RICHMOND, Va. (WAVY) — During the public corruption trial of former Governor Bob McDonnell and his wife, Maureen, it became clear that Virginia’s long-standing lax gift giving policies contributed to the corruption.
So, tonight, 10 On Your Side is unwrapping the complexities of political gift giving in Virginia.
One of the jury instructions before their conviction was: “It is acknowledged that Bob McDonnell broke no state laws.”
However, in the end, there was a disconnect between what the federal jury found and what was legal under the lax ethics laws in Virginia. Those ethics laws have now changed, due to the McDonnell case, and they could change more in January.
“I know in my heart that I have not done anything that violates any laws,” McDonnell told WAVY.com in December 2013. “I followed the gift laws and the loan laws.”
But nine months later, 12 jurors knew in their heart that McDonnell did break the law, and in some cases, failed to report the gifts.
“I think the McDonnell trial has raised the level of awareness and the level of concern,” said State Senate Majority Leader Tommy Norment, who is the architect of Senate Bill 649 known as the “Conflicts of Interests Act.”
“I think there is a little bit of an atmosphere in it,” Norment said. “I think what the current McDonnell case has done is brought to the attention of the legislators, maybe just how porous, and how many loop holes there are.”
Before Norment’s bill, tangible gifts — things you can hold, like a Rolex watch — had no limits. But now tangible gifts are capped at $250 per year from any one person. You would not be able to give a Rolex watch under the current law. This also means most of the gifts given to the McDonnells by Virginia businessman Jonnie Williams would now be prohibited.
“You could have given multiple $25 dollar gifts, and not had to report them,” Norment said.
Norment’s bill also increases public disclosures from one time a year to two.
What would not be banned and remains unregulated are the intangible gifts. Those are gifts you can’t hold, like vacations. They are also like Washington Redskin football tickets — gifts that expire. The ticket gift becomes worthless after the game is over.
WAVY.com pointed out to Senator Norment that his bill really doesn’t address these type of gifts, which critics would say remains a loophole.
“I think that is a fair observation,” Norment said.
McDonnell supporter Bill Goodwin, who is Vice Rector of the UVA Board of Visitors, gave the McDonnells a $23,000 trip to Kiawah Island Golf Resort. He was also appointed to the UVA Board by McDonnell. McDonnell did not report the trips because he considered Goodwin a “personal friend,” and gifts from personal friends aren’t required to be reported and remain unlimited.
Norment’s Bill did not close that loophole.
“I would have disclosed the trip, personally,” Norment said. “I know I would have disclosed it personally.”
“We need tighter ethics reform. We need more transparency, because obviously the system hasn’t worked,” Virginia Governor Terry McAuliffe told WAVY.com.
Governor McAuliffe doesn’t think Norment’s bill goes far enough. Norment’s response: “I guess I’m just a little frustrated. I can accept constructive criticism, but just to have a wholesale attack on this ethics reform legislation is really an annoyance to me.”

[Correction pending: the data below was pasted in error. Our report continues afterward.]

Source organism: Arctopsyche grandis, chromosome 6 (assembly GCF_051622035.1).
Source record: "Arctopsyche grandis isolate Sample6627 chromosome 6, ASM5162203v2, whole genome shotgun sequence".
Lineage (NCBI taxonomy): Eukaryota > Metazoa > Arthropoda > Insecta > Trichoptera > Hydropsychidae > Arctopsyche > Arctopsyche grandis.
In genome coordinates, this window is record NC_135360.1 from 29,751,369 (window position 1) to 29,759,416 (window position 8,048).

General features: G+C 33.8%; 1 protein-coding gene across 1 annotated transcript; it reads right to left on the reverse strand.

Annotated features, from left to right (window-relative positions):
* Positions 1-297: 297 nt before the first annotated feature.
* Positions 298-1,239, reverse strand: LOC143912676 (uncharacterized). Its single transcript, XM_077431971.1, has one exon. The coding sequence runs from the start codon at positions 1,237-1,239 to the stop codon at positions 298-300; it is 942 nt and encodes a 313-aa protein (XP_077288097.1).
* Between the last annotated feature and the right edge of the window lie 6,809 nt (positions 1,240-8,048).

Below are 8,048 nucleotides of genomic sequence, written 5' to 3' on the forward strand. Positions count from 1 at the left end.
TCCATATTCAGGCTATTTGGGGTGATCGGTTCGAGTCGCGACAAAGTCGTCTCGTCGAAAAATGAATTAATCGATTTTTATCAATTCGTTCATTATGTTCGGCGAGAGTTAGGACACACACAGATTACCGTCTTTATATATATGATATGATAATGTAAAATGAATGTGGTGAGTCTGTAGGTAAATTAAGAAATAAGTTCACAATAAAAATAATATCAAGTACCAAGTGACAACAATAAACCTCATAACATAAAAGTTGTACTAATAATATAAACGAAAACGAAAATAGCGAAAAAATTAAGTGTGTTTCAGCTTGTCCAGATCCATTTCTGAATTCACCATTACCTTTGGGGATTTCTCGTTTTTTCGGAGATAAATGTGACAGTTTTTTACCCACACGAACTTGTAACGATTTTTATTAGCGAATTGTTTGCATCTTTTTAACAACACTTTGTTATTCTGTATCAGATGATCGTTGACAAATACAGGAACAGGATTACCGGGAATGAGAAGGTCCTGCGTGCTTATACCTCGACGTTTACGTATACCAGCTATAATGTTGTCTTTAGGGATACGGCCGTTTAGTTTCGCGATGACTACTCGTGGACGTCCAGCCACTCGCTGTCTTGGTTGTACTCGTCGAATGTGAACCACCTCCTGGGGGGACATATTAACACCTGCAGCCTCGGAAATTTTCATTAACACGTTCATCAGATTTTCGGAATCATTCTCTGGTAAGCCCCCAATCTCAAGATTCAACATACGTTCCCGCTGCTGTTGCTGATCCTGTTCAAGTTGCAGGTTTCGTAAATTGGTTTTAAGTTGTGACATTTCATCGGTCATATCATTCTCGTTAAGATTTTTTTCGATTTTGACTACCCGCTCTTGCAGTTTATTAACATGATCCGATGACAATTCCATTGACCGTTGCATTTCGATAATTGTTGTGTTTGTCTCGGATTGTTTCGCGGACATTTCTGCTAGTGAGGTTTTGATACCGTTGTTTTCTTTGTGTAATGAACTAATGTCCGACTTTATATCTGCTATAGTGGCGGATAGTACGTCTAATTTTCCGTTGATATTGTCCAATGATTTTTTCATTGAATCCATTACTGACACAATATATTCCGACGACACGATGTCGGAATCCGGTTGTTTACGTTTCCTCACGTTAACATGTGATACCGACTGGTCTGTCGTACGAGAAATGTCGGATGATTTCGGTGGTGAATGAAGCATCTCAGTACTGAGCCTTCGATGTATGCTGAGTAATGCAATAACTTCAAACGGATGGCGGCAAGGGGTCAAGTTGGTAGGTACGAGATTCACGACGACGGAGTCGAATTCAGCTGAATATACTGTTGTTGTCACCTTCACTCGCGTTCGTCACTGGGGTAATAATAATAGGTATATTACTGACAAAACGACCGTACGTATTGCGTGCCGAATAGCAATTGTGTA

Peggy Kerns, who is Director of the Ethics Center at the National Conference of State Legislatures, does give Virginia credit.
“Virginia made a good first step,” she said. “It’s difficult to turn around a whole culture … Virginia is no longer on the list of states with no regulations. Now there are only nine states on that list.”
To his critics, Senator Norment says: “we spent hundreds of hours getting to this point, and it was a very significant movement forward for the Commonwealth. Is it exhaustive and all encompassing? Absolutely not. Was it a monumental first step? Yes. Can we improve on it? Yes. Will we improve on it? Yes. Will we ever get it perfect? No.”
McAuliffe said he holds himself, his family, his cabinet members and their families to a $100 gift cap. And he thinks that’s where the General Assembly needs to take state law.
“You shouldn’t be involved in that. You are a public servant. Your job is to serve the public, and you should not open the door to any questions of ethics by people improperly giving you gifts,” Governor McAuliffe said.
McAuliffe will propose even stricter regulations on gifts and trips in the General Assembly in January. WAVY.com asked Norment if that would fly in the General Assembly.
“A total ban? I’m not sure that is realistic,” Norment said.
Norment’s bill also leaves untouched Virginia’s no-limit campaign contributions, as long as they are reported.
Governor McAuliffe told WAVY.com he will introduce what he calls “meaningful ethics legislation.” Expect a proposal capping gifts at $100. Expect to see some proposals on these free trips that are unlimited, with only reporting requirements. Expect proposed changes to unlimited, unreported gifts from “personal friends.”
McAuliffe also refused to fund the Ethics Advisory Council, which is designed to help legislators, because he did not think it wise to fund a council as part of a law that will likely change dramatically in January.